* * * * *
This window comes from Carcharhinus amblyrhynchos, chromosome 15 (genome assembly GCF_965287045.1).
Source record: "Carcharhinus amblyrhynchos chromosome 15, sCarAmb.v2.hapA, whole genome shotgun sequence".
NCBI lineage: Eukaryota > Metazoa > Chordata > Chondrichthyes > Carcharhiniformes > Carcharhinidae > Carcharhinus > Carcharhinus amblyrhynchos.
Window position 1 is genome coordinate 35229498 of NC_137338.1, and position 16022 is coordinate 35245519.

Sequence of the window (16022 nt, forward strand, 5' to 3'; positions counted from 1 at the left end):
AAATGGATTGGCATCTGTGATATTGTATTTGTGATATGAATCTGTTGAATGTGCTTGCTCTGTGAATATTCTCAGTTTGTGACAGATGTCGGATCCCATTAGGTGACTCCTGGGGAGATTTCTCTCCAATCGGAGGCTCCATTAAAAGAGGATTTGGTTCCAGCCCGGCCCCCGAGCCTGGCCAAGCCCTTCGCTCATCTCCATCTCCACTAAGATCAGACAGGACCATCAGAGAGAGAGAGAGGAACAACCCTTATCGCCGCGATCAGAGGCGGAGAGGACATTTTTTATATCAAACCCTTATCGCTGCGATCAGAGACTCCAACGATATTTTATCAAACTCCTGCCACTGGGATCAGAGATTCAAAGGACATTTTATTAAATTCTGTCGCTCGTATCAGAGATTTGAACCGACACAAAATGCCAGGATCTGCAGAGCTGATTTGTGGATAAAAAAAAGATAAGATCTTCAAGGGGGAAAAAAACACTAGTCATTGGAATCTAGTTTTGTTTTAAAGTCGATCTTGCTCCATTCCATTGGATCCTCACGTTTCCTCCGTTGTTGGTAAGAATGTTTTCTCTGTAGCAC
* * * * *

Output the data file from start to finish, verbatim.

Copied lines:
This window comes from Carcharhinus amblyrhynchos, chromosome 15 (genome assembly GCF_965287045.1).
Source record: "Carcharhinus amblyrhynchos chromosome 15, sCarAmb.v2.hapA, whole genome shotgun sequence".
NCBI lineage: Eukaryota > Metazoa > Chordata > Chondrichthyes > Carcharhiniformes > Carcharhinidae > Carcharhinus > Carcharhinus amblyrhynchos.
Window position 1 is genome coordinate 35229498 of NC_137338.1, and position 16022 is coordinate 35245519.

Sequence of the window (16022 nt, forward strand, 5' to 3'; positions counted from 1 at the left end):
AAATGGATTGGCATCTGTGATATTGTATTTGTGATATGAATCTGTTGAATGTGCTTGCTCTGTGAATATTCTCAGTTTGTGACAGATGTCGGATCCCATTAGGTGACTCCTGGGGAGATTTCTCTCCAATCGGAGGCTCCATTAAAAGAGGATTTGGTTCCAGCCCGGCCCCCGAGCCTGGCCAAGCCCTTCGCTCATCTCCATCTCCACTAAGATCAGACAGGACCATCAGAGAGAGAGAGAGGAACAACCCTTATCGCCGCGATCAGAGGCGGAGAGGACATTTTTTATATCAAACCCTTATCGCTGCGATCAGAGACTCCAACGATATTTTATCAAACTCCTGCCACTGGGATCAGAGATTCAAAGGACATTTTATTAAATTCTGTCGCTCGTATCAGAGATTTGAACCGACACAAAATGCCAGGATCTGCAGAGCTGATTTGTGGATAAAAAAAAGATAAGATCTTCAAGGGGGAAAAAAACACTAGTCATTGGAATCTAGTTTTGTTTTAAAGTCGATCTTGCTCCATTCCATTGGATCCTCACGTTTCCTCCGTTGTTGGTAAGAATGTTTTCTCTGTAGCAC